The Great Escape
While her mother thought that Narelle would be safe and cared for at IMH, Narelle had other ideas. It was here that she observed the movements of the staff, stole an occupational therapist’s uniform and wore it to make her way past the security guards and out of IMH.
It was clear to her mother, that Narelle needed a more secure environment. Speaking recently, her mother said, “Security, in fact, is a better word (rather than “safe”) and is the main criterion I looked for in a residential home for Narelle.”
Narelle’s mother learnt about a residential facility in Singapore designed with the needs of persons on the autism spectrum. She saw the St. Andrew’s Adult Home (Sengkang) [SAAH] compound and felt that the gates and locks were sufficiently secure to ensure that her daughter would be safe. She applied for admission to SAAH for Narelle, who was then assessed and accepted.
Moving to SAAH
Narelle joined SAAH in September 2019. Initially, she was a little unsettled. But with the patient and persistent efforts of care staff in working with her, Narelle has progressed significantly in her year and a half at the home. She has developed friendships with a number of the other residents and is almost always eager to participate in group activities. While she can be a little resistant when new staff or volunteers try to engage her, she opens up when she sees that they are patient and firm with her.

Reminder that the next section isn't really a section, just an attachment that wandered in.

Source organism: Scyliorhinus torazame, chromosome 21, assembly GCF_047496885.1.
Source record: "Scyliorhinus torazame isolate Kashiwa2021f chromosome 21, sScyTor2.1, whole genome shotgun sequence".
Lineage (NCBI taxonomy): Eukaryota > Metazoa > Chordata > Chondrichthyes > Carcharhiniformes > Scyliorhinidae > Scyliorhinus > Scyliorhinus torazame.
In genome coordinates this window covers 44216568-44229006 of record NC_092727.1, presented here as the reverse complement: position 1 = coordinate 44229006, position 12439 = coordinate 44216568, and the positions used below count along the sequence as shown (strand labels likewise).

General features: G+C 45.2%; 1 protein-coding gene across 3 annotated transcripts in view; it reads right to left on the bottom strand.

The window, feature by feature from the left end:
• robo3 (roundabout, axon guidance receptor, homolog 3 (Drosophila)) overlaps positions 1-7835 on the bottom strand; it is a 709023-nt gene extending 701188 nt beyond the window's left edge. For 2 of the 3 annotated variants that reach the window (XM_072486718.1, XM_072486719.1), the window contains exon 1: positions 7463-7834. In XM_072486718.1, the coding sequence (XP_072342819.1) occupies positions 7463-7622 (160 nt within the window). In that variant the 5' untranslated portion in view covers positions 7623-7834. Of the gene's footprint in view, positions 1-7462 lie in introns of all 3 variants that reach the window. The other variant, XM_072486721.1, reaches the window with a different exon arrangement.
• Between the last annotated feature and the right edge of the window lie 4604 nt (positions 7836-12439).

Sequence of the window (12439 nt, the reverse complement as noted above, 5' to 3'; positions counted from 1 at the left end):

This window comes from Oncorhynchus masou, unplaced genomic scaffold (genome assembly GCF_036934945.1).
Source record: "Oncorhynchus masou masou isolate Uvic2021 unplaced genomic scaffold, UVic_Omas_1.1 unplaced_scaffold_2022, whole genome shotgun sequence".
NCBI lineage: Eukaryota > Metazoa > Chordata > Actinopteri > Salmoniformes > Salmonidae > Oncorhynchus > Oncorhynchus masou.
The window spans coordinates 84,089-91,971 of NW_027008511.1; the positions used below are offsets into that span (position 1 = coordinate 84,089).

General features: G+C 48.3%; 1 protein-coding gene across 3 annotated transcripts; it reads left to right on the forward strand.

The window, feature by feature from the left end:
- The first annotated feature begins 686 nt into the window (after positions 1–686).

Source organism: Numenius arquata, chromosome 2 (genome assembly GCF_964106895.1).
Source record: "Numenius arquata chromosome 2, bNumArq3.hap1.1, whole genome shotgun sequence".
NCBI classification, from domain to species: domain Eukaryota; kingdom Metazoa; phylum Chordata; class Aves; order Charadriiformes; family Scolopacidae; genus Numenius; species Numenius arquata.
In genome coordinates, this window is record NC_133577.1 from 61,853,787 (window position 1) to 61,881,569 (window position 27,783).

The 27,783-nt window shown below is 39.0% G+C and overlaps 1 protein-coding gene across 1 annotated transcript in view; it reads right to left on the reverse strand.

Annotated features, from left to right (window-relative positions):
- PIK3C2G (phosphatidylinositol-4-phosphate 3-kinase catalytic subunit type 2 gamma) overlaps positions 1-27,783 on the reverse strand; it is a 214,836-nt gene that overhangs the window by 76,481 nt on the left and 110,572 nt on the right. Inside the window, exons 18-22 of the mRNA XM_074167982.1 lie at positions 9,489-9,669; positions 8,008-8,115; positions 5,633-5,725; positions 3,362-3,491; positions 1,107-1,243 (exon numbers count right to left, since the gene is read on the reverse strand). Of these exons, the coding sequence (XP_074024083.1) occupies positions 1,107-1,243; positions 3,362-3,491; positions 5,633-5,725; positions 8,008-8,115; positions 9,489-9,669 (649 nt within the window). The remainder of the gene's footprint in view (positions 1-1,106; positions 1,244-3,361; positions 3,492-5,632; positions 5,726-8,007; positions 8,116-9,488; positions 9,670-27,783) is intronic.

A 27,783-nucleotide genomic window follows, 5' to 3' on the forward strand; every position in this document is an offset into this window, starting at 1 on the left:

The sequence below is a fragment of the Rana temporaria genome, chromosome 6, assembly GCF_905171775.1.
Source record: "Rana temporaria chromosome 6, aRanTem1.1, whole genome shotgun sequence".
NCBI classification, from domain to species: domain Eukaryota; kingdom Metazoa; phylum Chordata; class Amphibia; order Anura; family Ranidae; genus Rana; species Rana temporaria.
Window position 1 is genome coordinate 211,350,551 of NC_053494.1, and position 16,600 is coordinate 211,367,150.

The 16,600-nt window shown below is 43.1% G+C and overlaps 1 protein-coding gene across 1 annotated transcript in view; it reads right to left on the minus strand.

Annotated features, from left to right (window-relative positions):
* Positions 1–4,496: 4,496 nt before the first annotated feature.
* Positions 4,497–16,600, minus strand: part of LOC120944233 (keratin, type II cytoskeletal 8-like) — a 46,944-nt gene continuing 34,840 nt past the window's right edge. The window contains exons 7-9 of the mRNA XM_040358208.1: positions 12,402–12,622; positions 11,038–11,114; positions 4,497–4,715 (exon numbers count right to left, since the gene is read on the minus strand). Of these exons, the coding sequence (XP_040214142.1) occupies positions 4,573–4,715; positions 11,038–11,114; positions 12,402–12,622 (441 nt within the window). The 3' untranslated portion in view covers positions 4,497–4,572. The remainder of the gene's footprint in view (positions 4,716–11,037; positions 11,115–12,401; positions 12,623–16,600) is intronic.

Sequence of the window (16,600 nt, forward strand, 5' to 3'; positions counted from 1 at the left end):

The staff have also assigned her duties that she is able and willing to take on. For example, she does all her own laundry with the washing machine in her residence. And they have now placed her in charge of dispensing soap, which is purchased in large containers, into smaller containers to be distributed to each resident.